"Very well," he said, "since you do not know it, I will tell you myself that Chesnel has let your son have something already, something like&mdash&mdash"
"My son is incapable of accepting anything whatever from Chesnel," the Marquis broke in, drawing himself up as he spoke. "He might have come to you to ask you for twenty-five louis&mdash&mdash"
"Something like a hundred thousand livres," said the Chevalier, finishing his sentence.
"The Comte d'Esgrignon owes a hundred thousand livres to a Chesnel!" cried the Marquis, with every sign of deep pain. "Oh! if he were not an only son, he should set out to-night for Mexico with a captain's commission. A man may be in debt to money-lenders, they charge a heavy interest, and you are quits; that is right enough; but Chesnel! a man to whom one is attached!&mdash&mdash"
"Yes, our adorable Victurnien has run through a hundred thousand livres, dear Marquis," resumed the Chevalier, flicking a trace of snuff from his waistcoat; "it is not much, I know. I myself at his age&mdash&mdash But, after all, let us let old memories be, Marquis. The Count is living in the provinces; all things taken into consideration, it is not so much amiss. He will not go far; these irregularities are common in men who do great things afterwards&mdash&mdash"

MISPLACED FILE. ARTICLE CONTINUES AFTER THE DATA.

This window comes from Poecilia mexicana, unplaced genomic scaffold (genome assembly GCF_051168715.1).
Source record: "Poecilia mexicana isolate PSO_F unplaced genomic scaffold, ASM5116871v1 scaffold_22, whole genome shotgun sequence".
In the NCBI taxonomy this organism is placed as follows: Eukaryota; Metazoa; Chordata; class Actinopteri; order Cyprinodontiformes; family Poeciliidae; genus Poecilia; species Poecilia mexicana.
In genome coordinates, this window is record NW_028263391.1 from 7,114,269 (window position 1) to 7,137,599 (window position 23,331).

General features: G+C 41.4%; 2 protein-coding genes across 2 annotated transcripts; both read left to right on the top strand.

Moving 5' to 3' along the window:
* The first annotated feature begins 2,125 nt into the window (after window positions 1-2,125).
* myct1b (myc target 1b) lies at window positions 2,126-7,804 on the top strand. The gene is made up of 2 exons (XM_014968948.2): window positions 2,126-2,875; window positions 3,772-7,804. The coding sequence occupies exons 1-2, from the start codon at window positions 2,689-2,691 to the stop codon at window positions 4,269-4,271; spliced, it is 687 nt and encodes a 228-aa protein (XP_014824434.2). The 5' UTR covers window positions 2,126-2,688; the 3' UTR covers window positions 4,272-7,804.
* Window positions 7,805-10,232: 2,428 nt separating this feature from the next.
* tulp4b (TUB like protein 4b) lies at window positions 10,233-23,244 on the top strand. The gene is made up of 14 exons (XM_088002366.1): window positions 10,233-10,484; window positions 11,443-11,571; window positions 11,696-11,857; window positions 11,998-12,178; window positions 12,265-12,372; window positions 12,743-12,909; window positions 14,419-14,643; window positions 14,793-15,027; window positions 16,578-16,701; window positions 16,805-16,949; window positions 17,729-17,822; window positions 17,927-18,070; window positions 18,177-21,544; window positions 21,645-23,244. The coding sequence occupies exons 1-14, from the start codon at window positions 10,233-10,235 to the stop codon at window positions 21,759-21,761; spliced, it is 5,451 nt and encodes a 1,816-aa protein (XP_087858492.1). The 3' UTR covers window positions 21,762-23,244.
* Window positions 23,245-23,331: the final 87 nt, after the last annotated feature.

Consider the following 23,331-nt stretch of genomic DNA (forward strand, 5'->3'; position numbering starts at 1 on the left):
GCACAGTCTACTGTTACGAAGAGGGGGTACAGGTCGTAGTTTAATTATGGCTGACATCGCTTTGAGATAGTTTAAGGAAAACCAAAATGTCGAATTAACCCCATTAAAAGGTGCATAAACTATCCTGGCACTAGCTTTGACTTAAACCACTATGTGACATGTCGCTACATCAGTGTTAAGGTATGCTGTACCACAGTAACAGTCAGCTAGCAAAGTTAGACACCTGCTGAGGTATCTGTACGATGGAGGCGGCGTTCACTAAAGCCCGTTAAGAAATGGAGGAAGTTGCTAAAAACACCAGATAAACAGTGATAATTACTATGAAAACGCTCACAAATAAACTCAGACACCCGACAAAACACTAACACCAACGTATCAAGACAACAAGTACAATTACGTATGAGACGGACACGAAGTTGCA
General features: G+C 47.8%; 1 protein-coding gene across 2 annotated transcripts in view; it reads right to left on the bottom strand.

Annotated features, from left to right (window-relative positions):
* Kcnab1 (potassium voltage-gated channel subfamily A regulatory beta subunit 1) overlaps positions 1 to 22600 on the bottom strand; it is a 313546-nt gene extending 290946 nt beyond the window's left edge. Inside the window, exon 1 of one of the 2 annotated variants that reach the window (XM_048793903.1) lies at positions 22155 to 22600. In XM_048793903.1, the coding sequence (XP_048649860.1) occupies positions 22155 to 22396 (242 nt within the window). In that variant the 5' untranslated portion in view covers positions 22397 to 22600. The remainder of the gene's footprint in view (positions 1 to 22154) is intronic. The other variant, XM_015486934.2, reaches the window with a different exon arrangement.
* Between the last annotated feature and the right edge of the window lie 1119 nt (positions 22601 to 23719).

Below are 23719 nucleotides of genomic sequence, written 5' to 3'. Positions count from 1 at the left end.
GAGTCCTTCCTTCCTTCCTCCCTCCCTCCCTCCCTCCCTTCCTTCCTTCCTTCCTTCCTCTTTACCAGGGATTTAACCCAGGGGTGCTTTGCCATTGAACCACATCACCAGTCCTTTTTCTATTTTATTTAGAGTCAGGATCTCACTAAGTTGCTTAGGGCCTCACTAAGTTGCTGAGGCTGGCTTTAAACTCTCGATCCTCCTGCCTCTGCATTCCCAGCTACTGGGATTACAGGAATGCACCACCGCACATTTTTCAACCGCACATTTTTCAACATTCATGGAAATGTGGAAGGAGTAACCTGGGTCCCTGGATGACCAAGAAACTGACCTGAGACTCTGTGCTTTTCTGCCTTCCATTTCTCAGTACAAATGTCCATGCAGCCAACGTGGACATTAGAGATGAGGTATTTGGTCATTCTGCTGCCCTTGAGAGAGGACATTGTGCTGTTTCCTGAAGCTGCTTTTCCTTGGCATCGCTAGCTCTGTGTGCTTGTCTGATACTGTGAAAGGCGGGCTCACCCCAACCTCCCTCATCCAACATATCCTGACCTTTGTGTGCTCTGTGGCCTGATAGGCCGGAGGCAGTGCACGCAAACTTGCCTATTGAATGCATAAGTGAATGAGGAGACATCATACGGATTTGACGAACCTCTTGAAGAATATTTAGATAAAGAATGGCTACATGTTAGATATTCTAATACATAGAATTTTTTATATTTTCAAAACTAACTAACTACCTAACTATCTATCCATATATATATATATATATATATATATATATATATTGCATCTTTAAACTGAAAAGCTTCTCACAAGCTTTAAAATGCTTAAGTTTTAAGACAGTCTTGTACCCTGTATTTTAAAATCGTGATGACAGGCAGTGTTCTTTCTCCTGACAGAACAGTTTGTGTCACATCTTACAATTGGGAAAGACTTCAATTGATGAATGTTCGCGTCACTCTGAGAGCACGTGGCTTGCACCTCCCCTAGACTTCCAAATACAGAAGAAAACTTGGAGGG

"And he is sleeping upstairs, without a word of this to his father," exclaimed the Marquis.
"Sleeping innocently as a child who has merely got five or six little bourgeoises into trouble, and now must have duchesses," returned the Chevalier.
"Why, he deserves a lettre de cachet!"
"'They' have done away with lettres de cachet," said the Chevalier. "You know what a hubbub there was when they tried to institute a law for special cases. We could not keep the provost's courts, which M. de Bonaparte used to call commissions militaires."
"Well, well; what are we to do if our boys are wild, or turn out scapegraces? Is there no locking them up in these days?" asked the Marquis.
The Chevalier looked at the heartbroken father and lacked courage to answer, "We shall be obliged to bring them up properly."
"And you have never said a word of this to me, Mlle. d'Esgrignon," added the Marquis, turning suddenly round upon Mlle. Armande. He never addressed her as Mlle. d'Esgrignon except when he was vexed; usually she was called "my sister."